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Affordability was the key word yesterday as Cromwell Community Board members considered two multimillion-dollar options for upgrading the town's wastewater treatment plant.
Either option would add a sizeable chunk to residents' annual rates bills.
It decided to seek resource consent from the Otago Regional Council (ORC) for a staged, $9 million system, the cheapest of the two options it had short-listed. The Central Otago District Council was granted an interim consent earlier this year to continue to discharge Cromwell wastewater into the Kawarau Arm of Lake Dunstan, but was told no further short-term consents would be approved. Dye-testing of the effluent plume in the Kawarau Arm in February highlighted an unacceptable risk to the environment and public health, so the board was forced to find a solution quickly. It asked for public submissions on two options. The first was an advanced biological treatment system costing $16.7 million. It would add $543 to each Cromwell ratepayer's annual wastewater rate from 2017, increasing each year and rising to an additional $1415 by 2052.
The second option - the one favoured by most submitters and the board - was for an enhanced filtration system costing $9 million, which would add $253 to the annual Cromwell wastewater rate from 2015, rising to an additional $1261 by 2052.
''I'm not as confident of getting a 35-year consent [from the ORC] with that option but it is seen as the best value for money,'' council capital works programme manager Peter Greenwood said.
About 55% of the 115 submitters supported that option, while 35% were in favour of the more expensive option, which was more likely to get a 35-year consent.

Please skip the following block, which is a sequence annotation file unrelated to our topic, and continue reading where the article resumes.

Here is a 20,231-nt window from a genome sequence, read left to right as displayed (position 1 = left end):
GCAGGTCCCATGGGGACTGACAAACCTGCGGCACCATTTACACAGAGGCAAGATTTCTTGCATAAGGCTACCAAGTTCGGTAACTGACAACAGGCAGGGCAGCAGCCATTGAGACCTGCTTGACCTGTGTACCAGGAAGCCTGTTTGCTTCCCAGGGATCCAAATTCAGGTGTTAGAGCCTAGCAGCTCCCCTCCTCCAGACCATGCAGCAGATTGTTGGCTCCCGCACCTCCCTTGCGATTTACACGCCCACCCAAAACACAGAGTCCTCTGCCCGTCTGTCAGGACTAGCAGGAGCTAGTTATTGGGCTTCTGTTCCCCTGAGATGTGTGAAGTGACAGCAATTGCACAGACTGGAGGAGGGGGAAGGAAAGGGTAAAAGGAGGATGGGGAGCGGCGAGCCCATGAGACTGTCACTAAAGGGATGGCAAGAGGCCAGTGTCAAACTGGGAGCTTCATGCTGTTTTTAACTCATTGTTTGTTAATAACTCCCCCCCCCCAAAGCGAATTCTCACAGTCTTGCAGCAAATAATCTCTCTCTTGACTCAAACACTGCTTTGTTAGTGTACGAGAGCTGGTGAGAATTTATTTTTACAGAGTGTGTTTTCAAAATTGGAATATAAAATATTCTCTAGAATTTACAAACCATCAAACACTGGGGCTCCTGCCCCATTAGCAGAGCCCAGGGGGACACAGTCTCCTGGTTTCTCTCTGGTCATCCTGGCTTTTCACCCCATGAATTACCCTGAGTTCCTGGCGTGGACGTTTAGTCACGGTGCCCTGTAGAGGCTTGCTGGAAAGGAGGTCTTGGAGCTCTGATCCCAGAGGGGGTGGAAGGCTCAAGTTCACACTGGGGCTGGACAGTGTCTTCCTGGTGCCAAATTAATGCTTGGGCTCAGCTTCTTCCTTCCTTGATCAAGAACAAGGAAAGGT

The cheaper option resolved the public health ''bugs in the lake'' issue by 2016, board chairman Neil Gillespie said. Mr Greenwood said about 12 submitters favoured worm-based wastewater treatment. Board member Helen Hucklebridge said the board had a huge responsibility to the people in the town.
''Whatever we do today will have an ongoing effect on their pockets and their rates. I don't think people can afford option 1, there isn't enough money in their back pockets ... Option 2 is more affordable,'' she said.
Fellow board member Gordon Stewart said the more expensive option would add $500 on to each rates bill from 2017 and ''that's a very significant amount on top of a $2000 rates bill''.
Mr Greenwood said the Victoria Flats landfill was ''the last option'' and the most expensive one for sludge disposal. The Queenstown Lakes District Council was disposing of sludge on its own land ''and we're looking at following their lead''.